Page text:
But are these folks natural early birds, or is their morning routine key to their success? According to experts, it’s a bit of both.
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Early risers are in sync with corporate culture
Some research suggests that morning people do better in business because their bodies are in sync with typical corporate office hours. If your team starts work at 8 a.m., it’s vital that you’re in the office for then, too.
Christoph Randler, a professor at the University of Tuebingen in Germany who has studied early risers, told Global News that morning people seem to “have an advantage because they better fit into most work environments with an early start.”
He said that many CEOs and bosses prefer morning people over evening ones because they are more conscientious and are more proactive — characteristics that are favourable in work environments.
Randler’s research also found that morning people tend to do better in school, which ultimately lands them better jobs. Therefore, being an early riser is a bit of a chicken-and-egg situation: you need to get up early to be more successful, and many successful people are naturally early birds.
“If your boss, your senior management team, or your whole team is earlier risers and you’re not, then you’re not going to be as successful career-wise,” said Fiona Bryan, a Toronto-based career and communications coach.
But Bryan says night owls shouldn’t fear: if you’re someone who does their best work in the evening, waking up at 5 a.m. isn’t going to help you. In fact, being successful means knowing your hours of productivity, and finding a job or workflow that best suits you.
“If someone says, ‘I would be forcing myself to wake up at 5:30 or 6:00 a.m.,’ or, ‘It doesn’t fit into my personal circumstances,’ then it’s not necessarily going to make someone more productive,” Bryan said. “People’s energy is different.”
Morning routines are important
What people do with their morning hours can help set them up for success, says Beverly Beuermann-King, a workplace expert and public speaker. Beuermann-King said that routines help people accomplish tasks, and set the tone for their workday ahead.
“People who have a morning routine … they tend to be more focused, their productivity is up, and they tend to manage their energy in a way that’s going to be productive for them,” she said.
If you look to most CEOs, they have morning rituals that help prepare them for work. Oath Inc. CEO Tim Armstrong says he gets up at 5:30 a.m. to work out, read, and spend time with his daughter before heading to the office.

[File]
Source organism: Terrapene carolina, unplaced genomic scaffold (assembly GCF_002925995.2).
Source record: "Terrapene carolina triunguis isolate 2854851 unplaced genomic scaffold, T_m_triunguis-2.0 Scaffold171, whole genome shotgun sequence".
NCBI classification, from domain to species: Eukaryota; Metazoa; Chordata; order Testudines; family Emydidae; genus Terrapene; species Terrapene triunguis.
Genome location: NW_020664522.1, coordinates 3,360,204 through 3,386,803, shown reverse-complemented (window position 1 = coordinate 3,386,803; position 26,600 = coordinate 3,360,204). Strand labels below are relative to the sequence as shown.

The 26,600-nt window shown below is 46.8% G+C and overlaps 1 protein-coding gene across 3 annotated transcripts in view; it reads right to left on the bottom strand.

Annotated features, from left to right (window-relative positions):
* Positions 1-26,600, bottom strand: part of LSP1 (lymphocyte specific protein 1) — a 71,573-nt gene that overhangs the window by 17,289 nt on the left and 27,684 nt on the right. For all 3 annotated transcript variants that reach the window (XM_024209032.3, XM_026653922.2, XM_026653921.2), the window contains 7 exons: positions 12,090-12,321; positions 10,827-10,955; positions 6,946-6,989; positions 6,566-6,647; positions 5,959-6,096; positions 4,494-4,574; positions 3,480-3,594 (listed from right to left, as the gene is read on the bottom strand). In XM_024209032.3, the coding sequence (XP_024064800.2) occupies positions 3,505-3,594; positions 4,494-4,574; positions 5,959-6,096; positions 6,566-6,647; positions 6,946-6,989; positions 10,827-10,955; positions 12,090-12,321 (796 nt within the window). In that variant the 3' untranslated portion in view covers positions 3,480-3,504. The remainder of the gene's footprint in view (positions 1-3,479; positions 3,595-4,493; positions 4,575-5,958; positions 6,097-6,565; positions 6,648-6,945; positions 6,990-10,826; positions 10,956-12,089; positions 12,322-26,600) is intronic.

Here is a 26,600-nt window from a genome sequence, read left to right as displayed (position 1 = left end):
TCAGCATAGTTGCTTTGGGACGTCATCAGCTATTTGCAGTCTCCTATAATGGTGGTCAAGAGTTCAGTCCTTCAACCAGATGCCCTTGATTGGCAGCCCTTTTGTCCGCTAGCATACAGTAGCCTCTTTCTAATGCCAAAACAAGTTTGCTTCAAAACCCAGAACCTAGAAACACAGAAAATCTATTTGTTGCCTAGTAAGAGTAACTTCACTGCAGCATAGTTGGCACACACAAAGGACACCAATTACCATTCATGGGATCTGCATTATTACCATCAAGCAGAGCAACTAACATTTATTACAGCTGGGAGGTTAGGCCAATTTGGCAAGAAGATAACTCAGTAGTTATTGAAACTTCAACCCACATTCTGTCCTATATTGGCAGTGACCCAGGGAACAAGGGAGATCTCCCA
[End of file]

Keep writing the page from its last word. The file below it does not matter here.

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Starting your day with exercise is one way that can help boost energy levels. Many successful leaders, like Twitter CEO Jack Dorsey who runs every morning before 6 a.m., swear by their morning workouts and say they help them clear their heads.
“They’ve definitely proven that your level of exercise or fitness matters, because you can go longer stretches without having to consume caffeine,” said Bryan. “If you get done in the morning, you don’t have to worry about getting it done in the evening when it can’t really slip off your list.”
Early risers may be more proactive
The tendency to get tasks done in the morning so they don’t fall wayside may also be why early risers are successful. Randler said his research found that morning people are more proactive than late risers, and that they also anticipate problems and try to minimize them.
Even though Beuermann-King agrees there’s a relationship between being proactive and waking early, she said that successful people are successful because they’re tuned in to when they get stuff done.
“We all have a rhythm to life,” she explained. “If you’re sleeping properly, you’ll have most of your energy within the couple of hours of when you’ve woken up, then it will dip into an afternoon slump, and then rise in the early evening.”
“People who are productive and successful, they’re really in tune with those peaks and valleys, so they work with them as opposed to against them.”
While there’s many traits that early risers have that help them achieve professional success, it doesn’t mean that snoozers are any less productive. It’s all about knowing yourself and when you work best, said Bryan.
“Setting your own priorities and having that deliberateness of exercise, sleep and nutrition, that’s where our productivity comes from,” she explained. “There isn’t a one size fits all.”
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